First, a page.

What is the Closing Tick
The closing tick is the difference between the number of stocks that closed higher than their previous trade, i.e. that closed on an uptick, and the number of stocks whose closing prices were lower than their previous trade that closed on a downtick. A closing tick is used by traders as a technical indicator, expressed in numerical value, to denote strength or weakness in the broad market. Since buying at the close generally indicates market strength, a sustained series of positive closing ticks indicates bullishness, while a series of negative closing ticks indicates bearishness. The most widely watched closing tick is that of the New York Stock Exchange, known as the NYSE.
BREAKING DOWN Closing Tick
Closing ticks can be considered positive or negative. If more trades, also known as ticks, closed at a higher value than they were initially sold for, the closing tick is thought of as positive. If more ticks held a lower value at the close of the market than they were previously bought or traded for, the closing tick is thought to be negative. Ticks that are sold near the closing of the market are often referred to selling at the close while stocks that have been advanced at the close are known as buying at the close.
Just as the closing price of a security is of more importance to traders than its intra-day prices, the closing tick is more important than intra-day ticks because it indicates where the market closed on a given day. The closing tick is a general indicator for the health of the market in that if the overall closing tick is positive, the market can also be thought of as positive. The closing tick can let investors, traders and consumers have a baseline for strategizing when the market opens the following day or as a measure indicator for how well their strategies worked the previous day in order to reevaluate.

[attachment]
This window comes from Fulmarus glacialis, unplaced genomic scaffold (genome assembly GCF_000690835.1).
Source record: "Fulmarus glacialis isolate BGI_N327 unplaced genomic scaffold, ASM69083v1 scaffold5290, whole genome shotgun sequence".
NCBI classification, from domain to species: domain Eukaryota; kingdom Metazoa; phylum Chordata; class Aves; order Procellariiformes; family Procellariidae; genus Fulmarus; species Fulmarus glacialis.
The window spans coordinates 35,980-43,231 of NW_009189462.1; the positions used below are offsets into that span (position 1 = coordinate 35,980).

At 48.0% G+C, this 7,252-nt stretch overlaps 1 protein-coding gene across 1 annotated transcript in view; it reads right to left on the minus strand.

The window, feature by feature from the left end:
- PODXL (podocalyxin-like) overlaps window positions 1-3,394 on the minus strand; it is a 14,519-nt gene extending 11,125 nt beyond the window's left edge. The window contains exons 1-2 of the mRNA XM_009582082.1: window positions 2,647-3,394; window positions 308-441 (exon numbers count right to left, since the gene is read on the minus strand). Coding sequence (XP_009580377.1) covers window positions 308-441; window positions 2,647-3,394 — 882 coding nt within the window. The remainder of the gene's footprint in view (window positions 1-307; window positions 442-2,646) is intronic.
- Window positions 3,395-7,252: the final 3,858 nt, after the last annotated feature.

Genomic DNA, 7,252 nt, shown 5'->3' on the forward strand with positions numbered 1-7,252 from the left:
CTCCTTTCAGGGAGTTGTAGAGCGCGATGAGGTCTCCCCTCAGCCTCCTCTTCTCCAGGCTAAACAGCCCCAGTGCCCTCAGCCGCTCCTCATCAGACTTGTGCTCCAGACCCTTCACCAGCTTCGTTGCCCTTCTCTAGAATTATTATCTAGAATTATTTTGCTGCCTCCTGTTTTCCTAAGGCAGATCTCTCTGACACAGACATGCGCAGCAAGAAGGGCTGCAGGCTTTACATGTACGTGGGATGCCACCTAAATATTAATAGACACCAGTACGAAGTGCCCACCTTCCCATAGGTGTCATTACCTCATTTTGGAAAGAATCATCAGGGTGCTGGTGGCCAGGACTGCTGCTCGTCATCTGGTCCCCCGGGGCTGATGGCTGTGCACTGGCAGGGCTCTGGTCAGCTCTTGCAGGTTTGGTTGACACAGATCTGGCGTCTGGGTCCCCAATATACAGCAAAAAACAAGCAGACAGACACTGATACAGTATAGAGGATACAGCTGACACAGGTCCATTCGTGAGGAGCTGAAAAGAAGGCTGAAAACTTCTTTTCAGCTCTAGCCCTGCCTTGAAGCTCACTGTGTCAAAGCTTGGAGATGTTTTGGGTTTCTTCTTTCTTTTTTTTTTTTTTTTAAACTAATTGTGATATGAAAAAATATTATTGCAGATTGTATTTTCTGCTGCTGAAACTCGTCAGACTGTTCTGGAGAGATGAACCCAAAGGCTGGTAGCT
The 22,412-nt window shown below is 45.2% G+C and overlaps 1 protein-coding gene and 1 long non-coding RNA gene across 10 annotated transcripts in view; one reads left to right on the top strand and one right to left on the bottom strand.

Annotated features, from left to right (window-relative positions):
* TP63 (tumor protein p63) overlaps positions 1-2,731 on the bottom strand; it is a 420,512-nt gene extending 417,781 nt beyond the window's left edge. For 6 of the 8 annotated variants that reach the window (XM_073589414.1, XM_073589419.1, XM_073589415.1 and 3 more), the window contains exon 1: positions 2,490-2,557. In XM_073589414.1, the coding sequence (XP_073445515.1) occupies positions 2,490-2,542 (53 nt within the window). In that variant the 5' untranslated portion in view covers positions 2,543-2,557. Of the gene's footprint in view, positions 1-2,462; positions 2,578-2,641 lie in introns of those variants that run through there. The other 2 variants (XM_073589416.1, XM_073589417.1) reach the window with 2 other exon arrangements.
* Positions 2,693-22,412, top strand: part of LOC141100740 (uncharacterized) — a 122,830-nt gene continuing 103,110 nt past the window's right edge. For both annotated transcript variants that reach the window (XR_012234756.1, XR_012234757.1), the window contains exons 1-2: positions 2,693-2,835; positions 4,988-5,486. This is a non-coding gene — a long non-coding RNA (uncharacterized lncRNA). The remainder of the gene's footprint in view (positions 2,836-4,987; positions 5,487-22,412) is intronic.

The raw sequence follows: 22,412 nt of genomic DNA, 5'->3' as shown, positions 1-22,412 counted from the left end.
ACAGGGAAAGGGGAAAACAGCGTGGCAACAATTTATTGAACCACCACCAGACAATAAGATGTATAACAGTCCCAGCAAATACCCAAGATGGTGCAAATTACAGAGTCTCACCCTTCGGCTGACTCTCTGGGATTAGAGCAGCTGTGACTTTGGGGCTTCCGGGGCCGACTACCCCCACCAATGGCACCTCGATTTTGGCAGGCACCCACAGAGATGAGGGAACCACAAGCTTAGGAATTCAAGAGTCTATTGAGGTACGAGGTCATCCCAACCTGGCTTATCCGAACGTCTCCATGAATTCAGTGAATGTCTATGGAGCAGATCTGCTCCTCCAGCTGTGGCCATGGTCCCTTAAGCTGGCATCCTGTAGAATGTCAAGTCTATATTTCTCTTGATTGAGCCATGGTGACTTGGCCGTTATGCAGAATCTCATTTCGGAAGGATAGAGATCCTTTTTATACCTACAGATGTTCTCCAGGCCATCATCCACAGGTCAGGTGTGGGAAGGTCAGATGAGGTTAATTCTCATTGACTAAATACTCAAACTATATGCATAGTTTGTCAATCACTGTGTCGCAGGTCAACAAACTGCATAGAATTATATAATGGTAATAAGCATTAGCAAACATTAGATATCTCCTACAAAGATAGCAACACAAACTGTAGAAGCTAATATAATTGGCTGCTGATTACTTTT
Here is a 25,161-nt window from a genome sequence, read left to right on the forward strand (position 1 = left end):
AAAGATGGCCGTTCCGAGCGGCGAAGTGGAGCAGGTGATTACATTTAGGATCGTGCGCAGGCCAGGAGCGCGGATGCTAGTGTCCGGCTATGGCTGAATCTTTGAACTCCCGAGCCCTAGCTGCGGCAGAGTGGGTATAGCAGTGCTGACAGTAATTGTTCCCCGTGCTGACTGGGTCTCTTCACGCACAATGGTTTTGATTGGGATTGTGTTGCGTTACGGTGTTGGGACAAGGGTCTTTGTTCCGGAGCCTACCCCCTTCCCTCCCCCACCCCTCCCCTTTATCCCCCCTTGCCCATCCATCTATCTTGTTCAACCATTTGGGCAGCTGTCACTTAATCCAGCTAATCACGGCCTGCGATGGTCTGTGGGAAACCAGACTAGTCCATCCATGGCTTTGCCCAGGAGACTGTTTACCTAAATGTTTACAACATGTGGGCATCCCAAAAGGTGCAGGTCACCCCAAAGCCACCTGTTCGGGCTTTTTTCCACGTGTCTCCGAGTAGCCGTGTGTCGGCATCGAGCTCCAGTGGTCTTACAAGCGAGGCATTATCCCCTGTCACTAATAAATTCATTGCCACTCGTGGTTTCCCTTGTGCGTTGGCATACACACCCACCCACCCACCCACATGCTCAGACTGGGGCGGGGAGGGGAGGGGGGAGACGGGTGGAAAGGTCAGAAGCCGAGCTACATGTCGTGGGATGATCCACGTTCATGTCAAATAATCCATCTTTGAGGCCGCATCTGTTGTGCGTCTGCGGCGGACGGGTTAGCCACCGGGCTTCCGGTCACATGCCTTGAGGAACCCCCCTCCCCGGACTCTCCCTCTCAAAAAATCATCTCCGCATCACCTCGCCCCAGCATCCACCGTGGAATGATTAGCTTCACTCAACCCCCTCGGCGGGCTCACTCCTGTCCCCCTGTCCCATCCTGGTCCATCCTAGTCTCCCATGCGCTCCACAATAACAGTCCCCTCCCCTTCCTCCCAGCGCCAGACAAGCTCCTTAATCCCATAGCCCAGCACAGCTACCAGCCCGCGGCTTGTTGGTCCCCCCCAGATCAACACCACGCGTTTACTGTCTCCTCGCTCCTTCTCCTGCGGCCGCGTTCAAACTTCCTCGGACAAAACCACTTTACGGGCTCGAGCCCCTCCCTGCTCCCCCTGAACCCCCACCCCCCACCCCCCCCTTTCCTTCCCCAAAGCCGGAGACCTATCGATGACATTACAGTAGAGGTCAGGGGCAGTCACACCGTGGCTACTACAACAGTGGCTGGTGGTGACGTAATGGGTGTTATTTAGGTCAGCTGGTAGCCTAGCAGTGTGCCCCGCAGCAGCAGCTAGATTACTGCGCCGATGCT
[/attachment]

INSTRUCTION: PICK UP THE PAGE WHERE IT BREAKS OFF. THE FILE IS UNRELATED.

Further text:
The Wall Street Journal often publishes a Markets Diary: Closing Snapshots, which lists a comprehensive overview of stock statistics, including closing ticks, issues traded, advances, declines, unchanged stocks and total volume.
Example of a Closing Tick
As an example of what a closing tick would look like, if the difference between stock’s closing on an uptick on the NYSE and those closing on a downtick on the NYSE is 500, then the NYSE's closing tick would be 500.